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When "Peace Kills" By: Shawn Macomber
FrontPageMagazine.com | Friday, July 16, 2004

Not long before the Sept. 11 attacks, P.J. O'Rourke released his tenth collection of essays, “CEO of the Sofa.” The book was a departure in the sweetest sense, focusing on his newfound fatherhood and domesticity instead of politics and war. Yet, brilliant as it was, in one terrible day, the book was lost in the shuffle of history.

In the aftermath, O'Rourke did what longtime fans expected him to do: He packed his bags and went out into the big, bad world to find out what the heck was going on. And, where appropriate, mock it mercilessly. His latest book, “Peace Kills: America's Fun New Imperialism” is the result.

While the book has plenty of sharp wit, amusing insights, and loads of Menckian bad behavior, O'Rourke is taking a more sober (figuratively, the man still loves his booze) look at the current state of the world. O'Rourke is dogmatically un-dogmatic in his writing. Enemies of reason, whatever their political stripe, get the spankings they deserve.

"We saw the results of Clinton's emotional, ad hoc, higgledy-piggledy foreign policy,” O'Rourke writes in “Peace Kills.” “It led to strained relations with Russia and China, increased violence in the Middle East, continued fighting in Africa and Asia, and Serbs killing Albanians. Then we saw the results of Bush's tough, calculated, focused foreign policy—strained relations with Russia and China, increased violence in the Middle East, continued fighting in Africa and Asia, and Serbs killing Albanians. Between the first year of the Clinton administration and the first year of the Bush administration, we went from attack on the World Trade Center to World Trade Center attack.”

After positing that the world is crazy, O'Rourke sets out to prove his point, traveling through Kosovo, Israel, Egypt, Kuwait, Iraq, Iwo Jima, and demonstrations in Washington, D.C. For good measure he spends an entire chapter making fun of a bunch of Nobel prize winners.


“This book is a departure for me in a fundamental way,” O’Rourke said in a recent telephone interview. “Its message is much more nuanced than those of my pervious books. It reflects the fact that while I support our current aggressive foreign policy, it’s not without regret.”


This “nuance” has led some to slap the dreaded “mature” label on the longtime raconteur.


“I don’t get it when people start talking like that,” he said. “I’m 56 years-old for God’s sake. How immature am I supposed to be?”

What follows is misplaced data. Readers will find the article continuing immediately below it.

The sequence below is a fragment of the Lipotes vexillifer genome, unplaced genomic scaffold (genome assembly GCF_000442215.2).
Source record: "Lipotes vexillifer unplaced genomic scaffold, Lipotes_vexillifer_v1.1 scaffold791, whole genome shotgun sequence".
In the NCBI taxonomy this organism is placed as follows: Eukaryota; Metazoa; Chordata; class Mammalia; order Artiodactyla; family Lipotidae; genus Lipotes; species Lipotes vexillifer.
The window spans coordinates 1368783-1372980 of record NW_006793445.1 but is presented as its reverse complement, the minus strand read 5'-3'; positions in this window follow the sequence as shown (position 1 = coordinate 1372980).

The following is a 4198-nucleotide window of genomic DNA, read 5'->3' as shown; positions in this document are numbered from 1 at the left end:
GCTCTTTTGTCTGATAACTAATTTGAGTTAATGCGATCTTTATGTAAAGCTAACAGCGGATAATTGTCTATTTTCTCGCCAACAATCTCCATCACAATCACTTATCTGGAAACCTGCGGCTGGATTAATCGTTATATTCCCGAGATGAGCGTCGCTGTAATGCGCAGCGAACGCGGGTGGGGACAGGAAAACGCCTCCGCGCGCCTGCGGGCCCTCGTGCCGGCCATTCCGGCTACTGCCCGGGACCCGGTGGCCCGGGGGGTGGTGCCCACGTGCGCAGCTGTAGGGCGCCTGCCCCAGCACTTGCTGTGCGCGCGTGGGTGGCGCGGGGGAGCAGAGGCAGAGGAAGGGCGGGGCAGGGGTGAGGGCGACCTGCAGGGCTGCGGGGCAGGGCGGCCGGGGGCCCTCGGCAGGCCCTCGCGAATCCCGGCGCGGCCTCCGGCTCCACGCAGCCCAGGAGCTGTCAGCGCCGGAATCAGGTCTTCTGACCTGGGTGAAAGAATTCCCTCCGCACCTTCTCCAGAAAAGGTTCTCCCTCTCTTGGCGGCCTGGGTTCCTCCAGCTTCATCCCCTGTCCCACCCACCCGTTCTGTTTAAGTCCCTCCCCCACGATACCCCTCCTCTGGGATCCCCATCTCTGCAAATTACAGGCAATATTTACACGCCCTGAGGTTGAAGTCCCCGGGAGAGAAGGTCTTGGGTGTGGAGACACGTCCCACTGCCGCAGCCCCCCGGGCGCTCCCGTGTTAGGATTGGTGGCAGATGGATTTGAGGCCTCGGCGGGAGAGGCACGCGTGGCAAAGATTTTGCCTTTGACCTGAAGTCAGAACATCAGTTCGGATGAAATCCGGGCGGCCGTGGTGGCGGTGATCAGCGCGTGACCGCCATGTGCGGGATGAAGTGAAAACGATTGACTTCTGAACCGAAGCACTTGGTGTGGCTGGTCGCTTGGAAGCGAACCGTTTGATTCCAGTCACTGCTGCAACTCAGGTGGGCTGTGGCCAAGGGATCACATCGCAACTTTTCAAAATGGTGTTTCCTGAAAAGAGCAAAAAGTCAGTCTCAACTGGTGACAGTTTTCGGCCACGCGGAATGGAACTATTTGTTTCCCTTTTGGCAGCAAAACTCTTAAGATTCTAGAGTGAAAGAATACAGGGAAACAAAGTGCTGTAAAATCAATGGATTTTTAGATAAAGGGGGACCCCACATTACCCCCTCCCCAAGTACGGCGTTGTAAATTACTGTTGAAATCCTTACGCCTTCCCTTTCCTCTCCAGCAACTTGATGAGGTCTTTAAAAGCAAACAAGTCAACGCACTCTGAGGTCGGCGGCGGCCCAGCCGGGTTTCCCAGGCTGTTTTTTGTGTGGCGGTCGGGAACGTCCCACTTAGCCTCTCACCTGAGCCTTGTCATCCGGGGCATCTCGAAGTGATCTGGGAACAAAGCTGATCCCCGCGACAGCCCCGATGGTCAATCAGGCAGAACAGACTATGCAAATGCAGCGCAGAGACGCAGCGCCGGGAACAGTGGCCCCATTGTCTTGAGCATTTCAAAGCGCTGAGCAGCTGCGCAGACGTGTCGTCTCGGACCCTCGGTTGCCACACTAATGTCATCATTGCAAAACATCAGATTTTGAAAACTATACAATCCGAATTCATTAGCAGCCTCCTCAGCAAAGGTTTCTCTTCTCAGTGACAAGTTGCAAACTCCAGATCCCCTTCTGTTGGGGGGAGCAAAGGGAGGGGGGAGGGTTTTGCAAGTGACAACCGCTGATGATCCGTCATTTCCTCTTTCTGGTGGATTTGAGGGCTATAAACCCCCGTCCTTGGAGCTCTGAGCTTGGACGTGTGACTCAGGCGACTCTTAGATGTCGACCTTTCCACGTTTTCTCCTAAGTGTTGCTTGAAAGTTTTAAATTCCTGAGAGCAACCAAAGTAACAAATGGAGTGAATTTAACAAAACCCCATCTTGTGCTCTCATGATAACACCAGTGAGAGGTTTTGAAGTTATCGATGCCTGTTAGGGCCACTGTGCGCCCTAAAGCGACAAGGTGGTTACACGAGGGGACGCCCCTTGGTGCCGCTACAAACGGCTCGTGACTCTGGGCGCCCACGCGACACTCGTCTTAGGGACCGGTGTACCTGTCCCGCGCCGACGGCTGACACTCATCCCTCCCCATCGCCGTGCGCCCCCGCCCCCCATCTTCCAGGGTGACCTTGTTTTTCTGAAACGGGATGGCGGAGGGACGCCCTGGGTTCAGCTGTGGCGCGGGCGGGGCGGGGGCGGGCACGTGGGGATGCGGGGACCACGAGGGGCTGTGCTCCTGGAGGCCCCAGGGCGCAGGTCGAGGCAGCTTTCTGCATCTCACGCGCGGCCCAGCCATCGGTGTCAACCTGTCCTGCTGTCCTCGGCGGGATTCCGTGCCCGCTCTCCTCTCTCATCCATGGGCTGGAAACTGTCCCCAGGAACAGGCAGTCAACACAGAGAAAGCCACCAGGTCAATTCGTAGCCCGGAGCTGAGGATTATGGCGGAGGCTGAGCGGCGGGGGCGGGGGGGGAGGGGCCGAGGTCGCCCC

O’Rourke, a self-described “small government conservative, with kind of a libertarian bent,” will be the first to admit it’s difficult to fit his philosophy into the current puzzle of world affairs.


“For a long time now, I’ve been writing about situations so stupid even I could figure out what needed to be done,” he said. “In this case I’m writing about a problem that has perplexed minds far better than my own.”


The question is, how does a pundit who believes “government is a poison well” that one should not drink from “more than you have to,” reconcile the moral obligations and realities of the modern world.


“When you get into something like an altruistic foreign policy things get complicated,” he explained. “The United States is involuntarily the only superpower in the world, and trying to put our principles into practice while also accepting all the responsibilities that have been thrust upon us by the laziness and cowardice of the rest of the world is a daunting task.”


The reality, O’Rourke said, is that no one, Republican or Democrat, has the answers because this is a historically unique situation.


“The truth is that history never repeats itself,” he said. “But it does spiral. Usually out of control. It’s not that it’s not worth reading history. Certain patterns are detectable. But if you were to go read the history of the British empire, I’m pretty sure it wouldn’t provide us a blueprint for what we should do tomorrow in the war on terror. Clearly, the British didn’t know what to do next in the Nineteenth century. Where’s their empire now?”


One of the major problems with America’s foreign policy, O’Rourke writes in “Peace Kills,” is that it is based on crisis management.